Yeah. And mean, you make a good point that there is kind of this bifurcation almost in psychedelics. Well, for, well, I was at, I was at Wonderland in Miami too, and I also knew it felt very global. Um, and I think that’s healthy, um, because, um, I mean this mental health crisis isn’t, isn’t limited to just the United States, like you mentioned Australia and Europe and South America.
I’ve spent some time in Mexico recently. Um, the mental health crisis doesn’t like care about borders. Um, so it does feel like this is kind of a communal effort across the world as opposed to cannabis, which definitely felt like kind of, okay, the US has these drug laws and these states are kind of challenging the supremacy or the primacy of the Controlled Substances Act or the federal government’s right to control, you know, are are you plants?
Um, and so, um, yeah. Sorry, I I forgot your second question.
No, I was more just making a point, um, and, and just trying to like, it’s interesting because it seems like there’s, there’s two sides. There’s like the smaller operators and, um, that, you know, are providing access to medicine in like Oregon and you know, soon enough, Colorado. But then there’s also, you know, companies like larger non pharmaceuticals and maps and Sabin that seem to be going more the, you know, traditional clinical trial.
Yeah. Um, interestingly, I was on a, um, a webinar this morning with, uh, delic Pharmaceuticals, which is a company that’s developing, um, kind of next generation chemi novel chemical entities that they intend to, as I understand it, take through the FDA approval process so that they can, you know, be used as prescription medications that are covered by, um, insurance and health plans. Um, and that’s definitely one route.
Um, and I think the, there is some wisdom in acknowledging that, like dysfunctional or not, we do have a system like of federally approved pharmaceuticals that are available via prescriptions, primarily through employer sponsored health insurance. And like, that’s, that’s a fairly established way for folks to access, um, these, these medicines that benefit from them. But what you’re also seeing, um, and there are still some, I I hesitate to draw too many analogies to cannabis because, um, the, it’s we’re talking about one plant versus a category of chemicals we’re talking about.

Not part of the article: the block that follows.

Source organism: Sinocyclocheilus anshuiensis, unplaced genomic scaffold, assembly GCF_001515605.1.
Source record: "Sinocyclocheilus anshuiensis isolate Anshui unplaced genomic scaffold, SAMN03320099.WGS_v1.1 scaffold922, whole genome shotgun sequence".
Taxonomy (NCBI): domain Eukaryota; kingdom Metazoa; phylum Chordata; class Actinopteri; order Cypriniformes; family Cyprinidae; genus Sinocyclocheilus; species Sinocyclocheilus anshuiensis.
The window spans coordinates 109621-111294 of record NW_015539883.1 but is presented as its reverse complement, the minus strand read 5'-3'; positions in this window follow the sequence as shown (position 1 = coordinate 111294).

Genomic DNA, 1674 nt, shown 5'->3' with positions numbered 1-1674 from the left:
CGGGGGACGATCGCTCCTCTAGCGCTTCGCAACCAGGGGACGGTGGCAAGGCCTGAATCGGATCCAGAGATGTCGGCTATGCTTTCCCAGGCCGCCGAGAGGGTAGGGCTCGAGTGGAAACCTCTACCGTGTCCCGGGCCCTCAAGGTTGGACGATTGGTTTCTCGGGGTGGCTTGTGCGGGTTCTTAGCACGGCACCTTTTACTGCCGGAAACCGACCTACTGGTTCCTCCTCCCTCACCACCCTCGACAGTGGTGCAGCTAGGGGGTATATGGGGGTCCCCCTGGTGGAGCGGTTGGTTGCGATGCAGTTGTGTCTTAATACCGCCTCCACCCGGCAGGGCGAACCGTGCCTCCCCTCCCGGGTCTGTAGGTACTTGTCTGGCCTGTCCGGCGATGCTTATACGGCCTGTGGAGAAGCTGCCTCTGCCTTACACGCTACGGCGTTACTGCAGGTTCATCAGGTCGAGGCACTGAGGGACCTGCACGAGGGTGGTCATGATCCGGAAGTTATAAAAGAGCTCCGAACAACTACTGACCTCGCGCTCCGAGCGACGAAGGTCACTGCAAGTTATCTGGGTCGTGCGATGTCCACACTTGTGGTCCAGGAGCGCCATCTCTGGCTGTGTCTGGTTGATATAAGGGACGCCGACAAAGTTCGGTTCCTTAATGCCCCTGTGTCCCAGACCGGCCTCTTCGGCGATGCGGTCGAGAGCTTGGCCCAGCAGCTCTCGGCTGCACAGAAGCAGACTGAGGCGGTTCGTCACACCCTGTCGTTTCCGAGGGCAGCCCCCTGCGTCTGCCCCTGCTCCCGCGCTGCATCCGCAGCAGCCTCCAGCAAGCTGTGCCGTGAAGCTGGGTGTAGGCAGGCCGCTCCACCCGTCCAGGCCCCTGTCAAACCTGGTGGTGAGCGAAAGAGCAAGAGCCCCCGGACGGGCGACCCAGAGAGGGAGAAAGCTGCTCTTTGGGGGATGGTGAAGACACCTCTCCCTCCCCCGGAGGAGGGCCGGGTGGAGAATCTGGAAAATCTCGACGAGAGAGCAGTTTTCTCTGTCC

Um, there’s just different cultural, like baggage and taboos associated with cannabis versus like LSD or psilocybin. Um, but we’re also seeing, uh, states like Colorado and Oregon, but also like, I wanna say a dozen others that have proposed meaningful bills, not just research bills, but decrim patient access or Oh, really, um, across the country. So you’re seeing this kind of like two-pronged approach, I guess, where, um, for folks that think that the medicalization of these chemicals or medicines, uh, or substances is the way to go and, you know, to try to fit them into the existing framework.
There are folks working really hard to do that, and I applaud their efforts. I also, I also think that, um, it’s worth keeping in mind that like, um, there are marginalized members of our, of our communities that don’t maybe have access to employer, you know, health insurance or have the resources to go out of pocket for ketamine therapy or in Oregon psilocybin and soon Colorado psilocybin therapy. And so, um, we need to consider, like the fact that the, the FDA approved pharmaceutical prescription insurance route is not the only way for people to access, um, medicines that can help them, you know, that can change their lives.
No, I think, um, you know, I know you mentioned there’s other states kind of working on some sort of legislation, you know, what, what state do you think’s next to come online? Obviously Colorado is in the very infancy of its own bill, but, you know, where do you think the next kind of move is gonna be across the country?